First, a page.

7. You failed to perform environmental testing for SE in a poultry house when any group of laying hens constituting the flock within the poultry house was 40 to 45 weeks of age, as required by 21 CFR 118.5(a). Specifically:

a. During Inspection 1 at the Ranch #1 farm, our investigators observed a flock of laying hens that was 77 weeks of age at the time of the inspection. No SE environmental testing had been performed on this poultry house.

b. During Inspection 2 at the F1/F2 farm, you were unable to provide records of any SE environmental testing for poultry houses (b)(4). In addition, testing records for poultry houses (b)(4) and (b)(4) show that SE environmental testing was performed when the laying hens were 55 weeks of age.

c. During Inspection 3 at the Grove - Ranch 5 farm, our investigators noted that no environmental testing had been conducted in poultry house (b)(4) where laying hens were 75 weeks of age at the time of the inspection. No environmental testing had been conducted in poultry house (b)(4) where laying hens were 123 weeks of age at the time of the inspection. Additionally, our investigators reviewed records showing that poultry house (b)(4) was tested when the laying hens were 51 weeks of age.

8. You induced a molt in a flock but then failed to perform environmental testing for SE in the poultry house at four to six weeks after the end of the molting process, as required by 21 CFR 118.5(b). Specifically, during Inspection 3 at the Grove- Ranch 5 farm, our investigators noted that you failed to environmentally test the poultry house (b)(4) four to six weeks after the end of the molting process. These birds were molted at 82 weeks of age, and were 90 weeks of age during the inspection.
9. You failed to conduct testing to detect SE in environmental samples using the method titled "Environmental Sampling and Detection of Salmonella in Poultry Houses," April 2008, or an equivalent method in accuracy, precision, and sensitivity in detecting SE, as required by 21 CFR 118.8(a). Specifically, your sampling scheme does not account for sampling of all manure piles with a separate drag swab. We do not consider using a drag swab to sample more than one manure bank to be an equivalent method in accuracy, precision and sensitivity in detecting SE. A different drag swab should be used for each manure bank to avoid saturation of the swab and potential masking of SE by other bacteria. Also, we note that your "SE Swab Flock Monitoring Procedures" document directs your personnel to swab (b)(4) "fertilizer," but the appropriate term is "manure."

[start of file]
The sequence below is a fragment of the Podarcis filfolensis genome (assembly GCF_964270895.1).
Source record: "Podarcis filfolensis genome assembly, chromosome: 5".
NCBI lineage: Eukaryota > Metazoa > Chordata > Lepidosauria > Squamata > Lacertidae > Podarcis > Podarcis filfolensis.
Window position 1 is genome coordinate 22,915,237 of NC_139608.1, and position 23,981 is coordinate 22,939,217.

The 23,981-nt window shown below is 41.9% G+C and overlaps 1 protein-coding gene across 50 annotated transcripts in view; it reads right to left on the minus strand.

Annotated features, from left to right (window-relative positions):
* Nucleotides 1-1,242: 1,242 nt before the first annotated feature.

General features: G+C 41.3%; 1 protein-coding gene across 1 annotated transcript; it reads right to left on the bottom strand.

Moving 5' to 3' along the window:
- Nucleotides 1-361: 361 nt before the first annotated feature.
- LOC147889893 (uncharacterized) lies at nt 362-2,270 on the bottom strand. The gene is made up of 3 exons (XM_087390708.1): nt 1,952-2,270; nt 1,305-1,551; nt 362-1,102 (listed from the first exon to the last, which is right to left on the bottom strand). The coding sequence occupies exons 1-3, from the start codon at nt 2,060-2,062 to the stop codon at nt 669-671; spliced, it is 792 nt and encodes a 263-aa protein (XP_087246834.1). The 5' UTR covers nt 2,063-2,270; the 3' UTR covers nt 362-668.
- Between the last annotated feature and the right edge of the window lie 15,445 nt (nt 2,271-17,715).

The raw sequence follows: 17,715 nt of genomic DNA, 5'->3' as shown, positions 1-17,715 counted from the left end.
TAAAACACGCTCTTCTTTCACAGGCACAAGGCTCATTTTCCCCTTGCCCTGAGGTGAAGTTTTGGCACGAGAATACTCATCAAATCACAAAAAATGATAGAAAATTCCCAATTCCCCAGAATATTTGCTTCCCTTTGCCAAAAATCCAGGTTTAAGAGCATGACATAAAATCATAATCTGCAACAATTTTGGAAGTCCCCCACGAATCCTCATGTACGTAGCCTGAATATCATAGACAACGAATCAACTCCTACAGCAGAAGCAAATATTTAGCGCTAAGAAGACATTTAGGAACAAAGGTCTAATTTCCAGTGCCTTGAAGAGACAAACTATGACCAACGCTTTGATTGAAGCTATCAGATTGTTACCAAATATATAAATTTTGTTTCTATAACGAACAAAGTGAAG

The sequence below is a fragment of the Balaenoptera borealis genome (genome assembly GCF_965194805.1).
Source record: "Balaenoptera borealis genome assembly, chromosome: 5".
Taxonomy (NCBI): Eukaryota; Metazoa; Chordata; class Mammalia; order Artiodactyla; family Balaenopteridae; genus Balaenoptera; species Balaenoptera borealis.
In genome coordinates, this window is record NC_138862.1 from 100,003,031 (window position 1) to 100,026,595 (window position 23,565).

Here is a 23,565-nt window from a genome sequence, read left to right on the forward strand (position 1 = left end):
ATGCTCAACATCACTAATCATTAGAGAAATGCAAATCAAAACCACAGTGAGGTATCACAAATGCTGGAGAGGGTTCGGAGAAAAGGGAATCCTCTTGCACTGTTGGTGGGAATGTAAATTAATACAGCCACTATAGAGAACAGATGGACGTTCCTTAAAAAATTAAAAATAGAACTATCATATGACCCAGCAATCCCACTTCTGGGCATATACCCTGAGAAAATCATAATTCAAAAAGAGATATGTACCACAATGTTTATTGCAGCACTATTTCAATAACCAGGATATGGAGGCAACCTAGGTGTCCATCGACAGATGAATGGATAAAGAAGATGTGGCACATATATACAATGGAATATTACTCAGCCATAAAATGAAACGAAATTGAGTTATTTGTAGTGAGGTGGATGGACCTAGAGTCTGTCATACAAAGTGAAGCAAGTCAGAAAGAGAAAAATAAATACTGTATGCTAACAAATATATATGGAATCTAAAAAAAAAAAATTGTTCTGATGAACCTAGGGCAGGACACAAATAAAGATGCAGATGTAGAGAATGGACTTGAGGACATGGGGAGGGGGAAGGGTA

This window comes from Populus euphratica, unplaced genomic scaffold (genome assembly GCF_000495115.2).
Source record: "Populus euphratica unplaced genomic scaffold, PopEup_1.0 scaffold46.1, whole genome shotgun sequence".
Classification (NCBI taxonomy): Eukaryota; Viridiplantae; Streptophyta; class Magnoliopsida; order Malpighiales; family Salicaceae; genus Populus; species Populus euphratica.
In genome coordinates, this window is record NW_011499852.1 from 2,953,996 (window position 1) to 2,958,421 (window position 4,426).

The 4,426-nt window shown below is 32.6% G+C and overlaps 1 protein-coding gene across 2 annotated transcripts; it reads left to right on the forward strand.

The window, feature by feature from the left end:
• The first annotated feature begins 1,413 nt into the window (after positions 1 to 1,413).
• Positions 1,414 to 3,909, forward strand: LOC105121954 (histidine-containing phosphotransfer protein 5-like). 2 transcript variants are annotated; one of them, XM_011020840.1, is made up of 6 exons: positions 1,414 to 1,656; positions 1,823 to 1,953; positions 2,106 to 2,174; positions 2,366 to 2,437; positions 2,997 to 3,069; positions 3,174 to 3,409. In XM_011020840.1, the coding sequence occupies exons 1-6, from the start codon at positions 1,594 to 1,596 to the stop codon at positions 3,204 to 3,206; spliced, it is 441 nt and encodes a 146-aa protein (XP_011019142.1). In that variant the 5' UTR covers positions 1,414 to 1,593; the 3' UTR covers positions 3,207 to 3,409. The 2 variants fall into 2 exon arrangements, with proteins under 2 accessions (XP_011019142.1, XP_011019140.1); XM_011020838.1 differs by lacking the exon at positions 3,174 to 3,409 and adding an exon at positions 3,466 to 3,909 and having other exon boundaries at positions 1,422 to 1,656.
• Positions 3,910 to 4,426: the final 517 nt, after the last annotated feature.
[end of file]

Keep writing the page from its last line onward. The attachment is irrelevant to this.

10. You failed to implement appropriate rodent monitoring methods, as required by 21 CFR 118.4(c)(1). Specifically, during Inspection 3 at the Grove Ranch 5 farm, a review of your contracted pest control company rodent monitoring records from May 5, 2011 through April 10, 2012 showed that the pest control company was not recording the number live and/or dead rodents. The records document only whether rodent activity was present or not. Relying solely on this metric does not allow you to make a determination of whether rodent activity is unacceptable, as required by 21 CFR 118.4(c)(1). Your SE prevention plans for your F1/F2 farm, and Grove - Ranch 5 farm state that your contract pest control company will take appropriate actions when the rodent index is above ''1." However, it is not possible to calculate the rodent index without first determining the number of live and/or dead rodents.
11. Although you may store records documenting rodent and other pest control measures offsite, you must be able to retrieve and provide the records at your place of business within 24 hours of request for official review, as required by 21 CFR 118.10(d). Specifically, during Inspection 1 at the Ranch #1 farm, our investigators noted that you did not have records from July 9, 2010 to November 28, 2010 to document rodent monitoring and that you did not have records from July 9, 2010 to October 29, 2010 to document fly monitoring. We have reviewed your response to the FDA-483 received on April 17, 2012 after Inspection 1 at the Ranch #1 farm. You stated that your pest control contract company maintains these records off-site and that the company's "contact numbers are included in paper work." It is your responsibility to retrieve and provide these records within 24 hours of the request for official review, as required by 21 CFR 118.10(d).